AJJ – “The Bible 2”

(Photo Credit: AJJ)Grade: B+

Key Tracks: “Cody’s Theme,” “Terrifyer”

Sometimes, punk bands grow up. There’s nothing that can stop a natural aging process. The Clash embraced reggae, the Offspring started writing about suicide, Green Day wrote a Broadway musical. What often gets mistaken as “selling out” is usually just a band’s members realizing their image is going to fade, and jumping the gun to adopt a new one. AJJ had hinted at this transition on their last album, the excellent “Christmas Island.” It opens with “Temple Grandin” and “Children of God,” two songs that are prime AJJ – fast, acoustic guitar mixed with lyrics that more-than-border on violence and gross imagery. But the album also included songs like “Linda Ronstadt,” which touches on the same loneliness that the band usually touches on, but with less violence, less disguises, and more palpable humanity. Sean Bonnette is better than anyone else in music at masking his own insecurities, faults and dark desires through characters, satire and overblown odes. But that started to chip on “Christmas Island,” and it gets stripped away on “The Bible 2.”

The band, sporting a new drummer, have awarded themselves a re-baptism: they abbreviated their name. AJJ, of course, used to stand for Andrew Jackson Jihad. But now it’s just “AJJ.” Partially because of maturity – I mean, their name was kinda racist for a bunch of Arizona white guys – partially because of an increase in actual Jihadist violence, and partially just because it’s what everyone called them anyways.  Eleven years after their first album, they’ve been re-christened, and it’s allowed them to expand, or decompress their sound and explore what they’ve previously ignored – their stance as an actual, successful band.

AJJ’s most progressive songs on “The Bible 2” aren’t necessarily the most interesting, because they’re slower and more adult than we’re used to. But this isn’t a bad thing; a lack of humanity, although AJJ’s strongest weapon, is also their biggest downfall. “American Garbage” is downright an indie song – a different cry than “American Tune” from only a few years ago. Slap a different band’s name on the song and it might pick up some airplay on college radio. Same goes for “Small Red Boy,” and “No More Shame, No More Fear, No More Dread,” which seems like a sequel to 2007’s “No More Tears,” but really isn’t. In fact, those two songs work together for a more honest, painfully aware song than any of the early guitar blasts.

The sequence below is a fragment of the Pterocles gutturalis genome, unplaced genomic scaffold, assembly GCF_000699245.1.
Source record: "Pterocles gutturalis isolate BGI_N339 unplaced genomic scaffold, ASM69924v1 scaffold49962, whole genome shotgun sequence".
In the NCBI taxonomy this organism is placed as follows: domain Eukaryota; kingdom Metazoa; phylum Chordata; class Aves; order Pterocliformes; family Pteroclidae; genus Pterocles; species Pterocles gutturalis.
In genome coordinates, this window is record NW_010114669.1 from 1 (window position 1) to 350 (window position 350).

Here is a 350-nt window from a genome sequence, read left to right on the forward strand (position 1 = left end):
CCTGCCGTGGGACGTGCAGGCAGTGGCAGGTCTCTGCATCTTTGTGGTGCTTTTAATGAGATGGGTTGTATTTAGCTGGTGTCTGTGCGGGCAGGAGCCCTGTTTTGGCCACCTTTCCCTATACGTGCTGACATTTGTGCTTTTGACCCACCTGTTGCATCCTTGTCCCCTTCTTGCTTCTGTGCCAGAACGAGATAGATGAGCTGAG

All of this isn’t to say that old AJJ doesn’t pop in, too. Songs like “White Worms” and “Junkie Church” have lyrics that could’ve easily passed on any earlier album. “The waiting room was pissing in my ear / So we went and bought ourselves a can of beer / Steel Reserve,” Bonnette sings on the latter. The former: “My teeth are brown / My lips are blue / The grass is green / My tongue is too.” The horrors on this album don’t come as frequently. After years of songs like “Bad Bad Things,” “Back Pack” and “Dad Song,” there’s little that AJJ can sing in a song that’s still shocking. So, they reserve those moments. Opener “Cody’s Theme” has such lyrics, with the chorus: “I had to talk to the teacher / She had to talk to my mom / We had a real long talk / I had to talk to the teacher / She had to talk to my mom / They made the visions stop.” While this is nothing compared to the lyrics of, say, “Darling, I Love You,” they do announce that even if AJJ is growing, changing – they’re still the same at heart.

The secret weapon of “The Bible 2” is actually the songs that manage to place themselves in between ‘old’ and ‘new’ AJJ. “Cody’s Theme,” “Golden Eagle” and lead single “Goodbye, Oh Goodbye” all sound strangely reminiscent of Neutral Milk Hotel, with wickedly distorted guitar playing alongside acoustic. These songs almost act as the torchbearers, saying that yes, AJJ is transitioning, and no, they’re not changing completely. They could pass as indie songs, in a way, but it might not be a comfortable passing. “Terrifyer” might be one of the most interesting songs because its use of melody sounds pretty satisfying, while still giving in to the sound of “Sense & Sensibility,” in the best way possible.